That may not be a sufficient response for the blogger who got me thinking about these issues, but it is the most Christian response I can see.

How Do You Teach Children the Bible?

Savannah shamed me last night. Lent is the time for confession, and I can see no way of avoiding this and there’s no point in trying to make myself look good on the blog. Last night, as I closed the curtains in the lounge, Savannah asked, ‘Is it dark?’

‘Yes,’ I replied.

‘We don’t do Advent any more,’ she said a little sadly. ‘Not even the blue Advent.’

I felt a pain in my heart. I mean gut-wrenching experience. The background to this story is that we bought an Advent Calendar that a scene of Bethlehem, a package of stickers, and a devotional. Each day of December had a scripture verse, a devotion (too long for a 3-year old, but that was OK), and a sticker to place on the background scene. The devotion itself was mostly really good, but two or three days of appalling (e.g., the census was on obeying good laws – WHAT?). What captured Savannah’s imagination was the stickers – she loves stickers. But, here she could only do one a day and had to put it in the proper place. It was a learning experience for her. Then we would read her ‘red Advent‘ book (as she called it) – it was just a very short, simple reading around themes of Advent (almost all VERY excellent).

Savannah fell very easily into the rhythm and loved it so much that each day she would say, ‘I want to do Advent,’ or ask is it time. Our response came, ‘When it’s dark.’ This became our own Advent Afternoon Liturgy. I have no idea why we said this rather than after dinner or when mummy gets home. I guess the theme of darkness seemed to fit well with Advent. [That's the story of why darkness connects to Savannah with Advent.] The week after the 30 days finished, April and I desperately tried to find something in the same vein (church publishers have A LOT on Advent – not so much the rest of the 11 months of the year). Whatever we tried was never as good as what she had experienced. We do have a Lent version of ‘red Advent’ (it’s purple, which sometimes Savannah confuses with ‘blue’, hence the ‘blue Advent’) that we started, but got crazy with visitors and simply dropped.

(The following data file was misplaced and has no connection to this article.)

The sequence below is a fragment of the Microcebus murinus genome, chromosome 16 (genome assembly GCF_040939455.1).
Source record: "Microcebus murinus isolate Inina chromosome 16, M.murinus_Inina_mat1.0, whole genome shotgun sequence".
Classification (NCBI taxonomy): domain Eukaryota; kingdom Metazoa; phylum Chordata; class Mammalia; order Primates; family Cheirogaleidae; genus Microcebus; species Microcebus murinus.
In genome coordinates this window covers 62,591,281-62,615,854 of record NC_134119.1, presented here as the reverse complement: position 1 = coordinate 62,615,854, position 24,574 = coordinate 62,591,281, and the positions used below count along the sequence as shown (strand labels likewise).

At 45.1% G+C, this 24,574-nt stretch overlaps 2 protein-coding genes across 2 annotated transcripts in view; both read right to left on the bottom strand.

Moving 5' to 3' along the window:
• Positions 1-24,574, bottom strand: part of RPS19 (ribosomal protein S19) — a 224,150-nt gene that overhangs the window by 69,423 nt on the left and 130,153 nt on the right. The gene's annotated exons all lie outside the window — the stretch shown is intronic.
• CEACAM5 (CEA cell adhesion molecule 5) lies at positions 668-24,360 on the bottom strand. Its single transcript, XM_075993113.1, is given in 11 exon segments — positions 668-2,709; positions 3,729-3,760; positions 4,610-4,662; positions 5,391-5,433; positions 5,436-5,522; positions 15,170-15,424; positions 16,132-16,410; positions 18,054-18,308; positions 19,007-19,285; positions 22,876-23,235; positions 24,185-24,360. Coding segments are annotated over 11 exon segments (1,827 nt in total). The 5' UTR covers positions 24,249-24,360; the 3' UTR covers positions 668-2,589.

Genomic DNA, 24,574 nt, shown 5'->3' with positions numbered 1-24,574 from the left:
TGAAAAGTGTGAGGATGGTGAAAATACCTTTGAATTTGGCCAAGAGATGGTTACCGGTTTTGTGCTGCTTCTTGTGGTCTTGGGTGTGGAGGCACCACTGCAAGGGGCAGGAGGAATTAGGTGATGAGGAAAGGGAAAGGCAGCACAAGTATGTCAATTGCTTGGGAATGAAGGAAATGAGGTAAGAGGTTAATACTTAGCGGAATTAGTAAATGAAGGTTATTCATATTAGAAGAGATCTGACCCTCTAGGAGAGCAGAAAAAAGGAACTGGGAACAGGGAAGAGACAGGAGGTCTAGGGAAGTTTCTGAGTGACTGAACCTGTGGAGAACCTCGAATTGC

Now, my daughter is asking to do an evening prayer practice, and we have nothing. Have any of you found a good way to teach children the bible, but even more so, what pattern do you set to do it? At the moment, we generally reserve it for bed where we sing (generally short songs with ‘And Can It Be’ mixed in with Bob the Builder and Balamory and Baa Baa Black Sheep), a bible story from the children’s bible, and then prayers. But, Savannah connects this more to her bedtime ritual than any family prayer time. And April and I want to expand it. Any suggestions?

Chanting the Psalms

My fellow sandlapper and the Southern Baptist blogger Wyman Richardson has some interesting tastes for a Baptist. He has an affection for the creeds (usually off-limits among Baptists) and now I find out chanting! On his blog he points to a website where the Athanasian Creed is chanted in English. When I followed the link I found downloadable mp3s for all 150 Psalms. All the Psalms are beautifully chanted by a soloist using the Authorized Version. If this sounds like your sort of thing, follow the link here.

This is produced by a group called the Lutheran Liturgical Prayer Brotherhood (so props to the tradition of my wife April and PamBG).